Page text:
Tuesday, October 15, 2013

Use Those Leaves in the Yard

This fall, rather than dump leaves in the street or stuff them in bags, consider these options.

Mow them back into the lawn

The easiest option by far is to mow the leaves back into the lawn--an approach recommended by county extension offices around the country, and even by company sites like Scotts Miracle Grow. They've studied it, and concluded that the ground up leaves provide valuable fertilizer for the lawn, and do not cause any problem with thatch.

Some kinds of leaves make this method particularly easy. Pine needles and honey locust leaves are so small they don't even need to be chopped up by a mower, or can be raked underneath shrubs to serve as a mulch. Leaves of silver or red maple also tend to "melt" back into the lawn, decomposing quickly.

Grind leaves up with an electric leaf mower/vac

This will take care of leaves the lawnmower can't reach. Electric leaf blowers are quieter than the gas varieties, and some designs can be reversed to vacuum up leaves and grind them. I have not tried this method, but the NPR show You Bet Your Garden had a segment singing the praises of leaves ground up this way as mulch for flower beds. Even if you buy locally, you can check out reviews of various brands here on Amazon, with prices well under $100.

Make Room(s) For Leaves in the Yard

If you choose to collect leaves into piles rather than grind them, the question becomes where to put them if not on the street. One factor that makes people more likely to blow leaves out to the street is that most yards lack "rooms." The typical yard has shrubs pushed against the house and fenceline, defining only one sprawling "room" that extends uninterrupted to the curb, all of which is then required to be ornamental.

Houses have rooms that separate utility and storage from living areas, so why not yards? If you use shrubs or wooden walls to define and screen small utility areas in the yard, it becomes very easy to store leaves while they decompose and slowly return to the soil from which they came. Nature's miraculous trash-free economy is then allowed to function, and we're spared a big mess in the streets and the considerable municipal cost of hauling, grinding and mechanically turning leaves at a distant composting center.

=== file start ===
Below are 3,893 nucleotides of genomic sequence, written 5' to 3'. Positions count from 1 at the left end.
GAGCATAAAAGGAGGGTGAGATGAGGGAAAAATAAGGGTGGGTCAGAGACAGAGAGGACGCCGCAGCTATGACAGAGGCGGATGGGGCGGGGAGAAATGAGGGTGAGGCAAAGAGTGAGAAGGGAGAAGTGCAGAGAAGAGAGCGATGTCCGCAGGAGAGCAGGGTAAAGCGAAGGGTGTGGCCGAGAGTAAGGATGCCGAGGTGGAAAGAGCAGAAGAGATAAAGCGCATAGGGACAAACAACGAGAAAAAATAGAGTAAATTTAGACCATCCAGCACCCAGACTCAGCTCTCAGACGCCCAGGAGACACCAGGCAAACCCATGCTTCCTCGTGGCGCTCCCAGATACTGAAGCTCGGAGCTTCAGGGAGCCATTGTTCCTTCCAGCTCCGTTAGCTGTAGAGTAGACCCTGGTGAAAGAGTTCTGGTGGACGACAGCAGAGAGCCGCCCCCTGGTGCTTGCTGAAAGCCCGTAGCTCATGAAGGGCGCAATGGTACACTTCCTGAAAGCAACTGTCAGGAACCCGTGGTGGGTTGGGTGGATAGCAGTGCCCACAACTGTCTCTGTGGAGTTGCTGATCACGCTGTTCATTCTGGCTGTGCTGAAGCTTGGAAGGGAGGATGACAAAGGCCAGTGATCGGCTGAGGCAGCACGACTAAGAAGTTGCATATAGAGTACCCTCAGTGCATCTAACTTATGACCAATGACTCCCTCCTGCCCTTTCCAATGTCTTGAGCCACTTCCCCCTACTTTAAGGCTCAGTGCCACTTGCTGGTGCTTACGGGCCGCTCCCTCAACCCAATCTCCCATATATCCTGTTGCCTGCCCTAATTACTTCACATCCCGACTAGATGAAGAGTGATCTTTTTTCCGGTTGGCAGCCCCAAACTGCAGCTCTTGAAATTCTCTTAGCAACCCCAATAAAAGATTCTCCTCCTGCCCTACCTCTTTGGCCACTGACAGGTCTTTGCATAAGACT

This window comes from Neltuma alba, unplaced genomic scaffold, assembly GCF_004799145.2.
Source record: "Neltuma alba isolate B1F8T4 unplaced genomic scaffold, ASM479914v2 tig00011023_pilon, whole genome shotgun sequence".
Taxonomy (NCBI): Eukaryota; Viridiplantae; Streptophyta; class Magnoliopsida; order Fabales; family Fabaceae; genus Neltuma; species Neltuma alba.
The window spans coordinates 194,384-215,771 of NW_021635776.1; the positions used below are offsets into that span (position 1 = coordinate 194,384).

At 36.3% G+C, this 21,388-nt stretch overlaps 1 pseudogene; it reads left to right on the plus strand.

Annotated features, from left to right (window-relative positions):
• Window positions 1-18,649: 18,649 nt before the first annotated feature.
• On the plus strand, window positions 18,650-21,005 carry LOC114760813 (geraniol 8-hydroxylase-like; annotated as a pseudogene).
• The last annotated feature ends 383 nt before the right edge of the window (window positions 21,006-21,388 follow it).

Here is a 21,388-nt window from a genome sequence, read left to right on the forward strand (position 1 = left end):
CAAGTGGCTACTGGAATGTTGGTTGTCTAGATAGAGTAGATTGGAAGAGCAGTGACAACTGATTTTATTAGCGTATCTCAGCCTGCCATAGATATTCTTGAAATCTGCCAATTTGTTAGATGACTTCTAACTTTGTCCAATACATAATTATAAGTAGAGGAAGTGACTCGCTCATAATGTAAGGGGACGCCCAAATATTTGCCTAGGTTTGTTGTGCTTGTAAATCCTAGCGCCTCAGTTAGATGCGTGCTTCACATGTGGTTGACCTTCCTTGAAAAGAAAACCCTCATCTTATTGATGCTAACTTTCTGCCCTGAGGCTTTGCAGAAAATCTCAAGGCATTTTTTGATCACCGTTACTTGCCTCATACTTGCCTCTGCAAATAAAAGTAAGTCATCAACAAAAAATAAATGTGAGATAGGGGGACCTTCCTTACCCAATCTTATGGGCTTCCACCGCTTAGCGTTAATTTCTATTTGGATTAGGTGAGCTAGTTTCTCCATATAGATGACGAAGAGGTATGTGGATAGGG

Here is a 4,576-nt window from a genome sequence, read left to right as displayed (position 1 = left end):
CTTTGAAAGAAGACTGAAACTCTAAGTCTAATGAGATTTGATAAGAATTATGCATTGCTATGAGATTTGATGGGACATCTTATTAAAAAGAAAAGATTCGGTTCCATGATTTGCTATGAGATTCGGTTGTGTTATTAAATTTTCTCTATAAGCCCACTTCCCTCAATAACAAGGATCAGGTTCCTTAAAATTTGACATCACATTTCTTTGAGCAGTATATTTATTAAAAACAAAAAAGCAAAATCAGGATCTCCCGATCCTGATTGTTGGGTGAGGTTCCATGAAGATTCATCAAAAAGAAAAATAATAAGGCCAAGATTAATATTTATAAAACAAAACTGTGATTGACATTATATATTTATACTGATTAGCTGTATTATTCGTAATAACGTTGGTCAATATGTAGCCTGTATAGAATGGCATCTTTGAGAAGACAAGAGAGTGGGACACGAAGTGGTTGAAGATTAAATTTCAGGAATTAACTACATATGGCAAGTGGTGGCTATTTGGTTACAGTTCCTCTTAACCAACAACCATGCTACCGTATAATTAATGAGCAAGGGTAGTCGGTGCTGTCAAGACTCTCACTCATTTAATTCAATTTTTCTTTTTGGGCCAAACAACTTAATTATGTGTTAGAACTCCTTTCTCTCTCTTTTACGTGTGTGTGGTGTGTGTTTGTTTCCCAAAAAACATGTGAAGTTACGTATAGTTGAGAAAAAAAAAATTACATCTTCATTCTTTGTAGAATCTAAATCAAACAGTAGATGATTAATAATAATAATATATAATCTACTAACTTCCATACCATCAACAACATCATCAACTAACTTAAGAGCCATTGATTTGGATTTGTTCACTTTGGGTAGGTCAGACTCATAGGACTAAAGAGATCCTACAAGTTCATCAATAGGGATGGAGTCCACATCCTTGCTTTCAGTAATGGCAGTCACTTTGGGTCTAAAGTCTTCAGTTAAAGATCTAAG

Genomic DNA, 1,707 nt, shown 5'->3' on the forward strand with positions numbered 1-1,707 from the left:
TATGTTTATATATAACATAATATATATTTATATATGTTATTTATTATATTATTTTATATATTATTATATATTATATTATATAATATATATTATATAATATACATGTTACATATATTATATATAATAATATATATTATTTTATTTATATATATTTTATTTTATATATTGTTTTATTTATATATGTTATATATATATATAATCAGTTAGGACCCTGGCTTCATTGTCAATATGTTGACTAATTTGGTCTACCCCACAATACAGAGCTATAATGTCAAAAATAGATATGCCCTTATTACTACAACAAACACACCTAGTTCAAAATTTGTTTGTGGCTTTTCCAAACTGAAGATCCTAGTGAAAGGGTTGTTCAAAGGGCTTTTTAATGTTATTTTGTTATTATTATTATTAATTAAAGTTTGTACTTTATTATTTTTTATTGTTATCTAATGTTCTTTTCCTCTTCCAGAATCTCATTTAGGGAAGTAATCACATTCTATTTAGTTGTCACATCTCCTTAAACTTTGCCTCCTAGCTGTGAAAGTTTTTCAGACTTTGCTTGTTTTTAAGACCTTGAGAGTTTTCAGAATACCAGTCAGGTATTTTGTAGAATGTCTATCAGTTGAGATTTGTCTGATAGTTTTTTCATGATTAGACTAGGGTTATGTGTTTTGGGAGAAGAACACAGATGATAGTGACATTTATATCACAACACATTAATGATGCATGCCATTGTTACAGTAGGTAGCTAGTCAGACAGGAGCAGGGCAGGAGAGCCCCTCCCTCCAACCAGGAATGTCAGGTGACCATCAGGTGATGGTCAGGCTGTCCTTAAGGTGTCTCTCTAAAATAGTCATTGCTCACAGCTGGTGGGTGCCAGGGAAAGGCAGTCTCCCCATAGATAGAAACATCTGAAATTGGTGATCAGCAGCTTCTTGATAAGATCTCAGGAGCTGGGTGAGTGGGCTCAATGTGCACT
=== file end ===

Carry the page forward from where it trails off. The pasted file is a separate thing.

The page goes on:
The photo shows one such configuration in a friend's backyard. The wall provides screening between the utility area with compost pile and tools, and the ornamental garden to the left.

Another way to break up space and screen a leaf pile from more ornamental areas is to plant shrubs out a distance from the fence. The leaves can then be piled inbetween the shrubs and the fence. Though a back corner is the most logical location, the one in the photo is next to the street.

Here's the view from the street. The shrubs are privet, but a native evergreen alternative would be inkberry (Ilex glabra). Other smaller native shrubs--not evergreen but with attractive flowers, would be Itea virginica, Clethra alnifolia or Fothergilla. The main idea is to reconfigure how shrubs of any kind are planted in the yard, so as to create refuges for leaf piles that will quickly be flattened down by the weight of rain and snow and benefit shrubs and trees through the steady process of decomposition. Sectioning off a "room" in the yard also breaks up the monotony of shrubs lining the fenceline and foundation.

Whether ground up or piled in a corner, leaves serve as a natural fertilizer and increase the capacity of the yard to absorb rain. The more organic matter a yard contains, the more moisture it can hold, which helps buffer the yard from extremes of rain and drought. A soil rich in organic matter welcomes the rain, which in turn reduces runoff into the streets and, collectively, the amount of flooding downstream.


SFB said...

How long do leaves typically take to mulch? Ours from last year still look very much like dried out, somewhat squished leaves, not compost.

Steve Hiltner said...

Depends on the kind of tree, and also on whether the leaves are moist or got piled and compacted in a dry condition. Oak leaves tend to decompose slowly. Maple, ash, and elm leaves much more rapidly. All of this relates to fire ecology, which is too long a story to tell here. Grinding up leaves increases the surface area available for microbes to do their work on, so expedites decomposition. Most piles of leaves, even those not ground up, greatly reduce in size over the year. You may also have compost at the bottom of the pile while the top leaves appear little changed.

P. G. Palmer said...

You need to add lawn clippings and coffee grounds and other "green" matter to the leaves. If you do this over a winter (mixing from time to time), you'll get mulch the following spring. We do this by capturing our leaves in a cylinder of garden fence, throwing lawn clippings and coffee grounds into the leaves and occasionally stirring them in. Very good mulch at the bottom of the pile within months.

SFB said...

Thanks for those replies!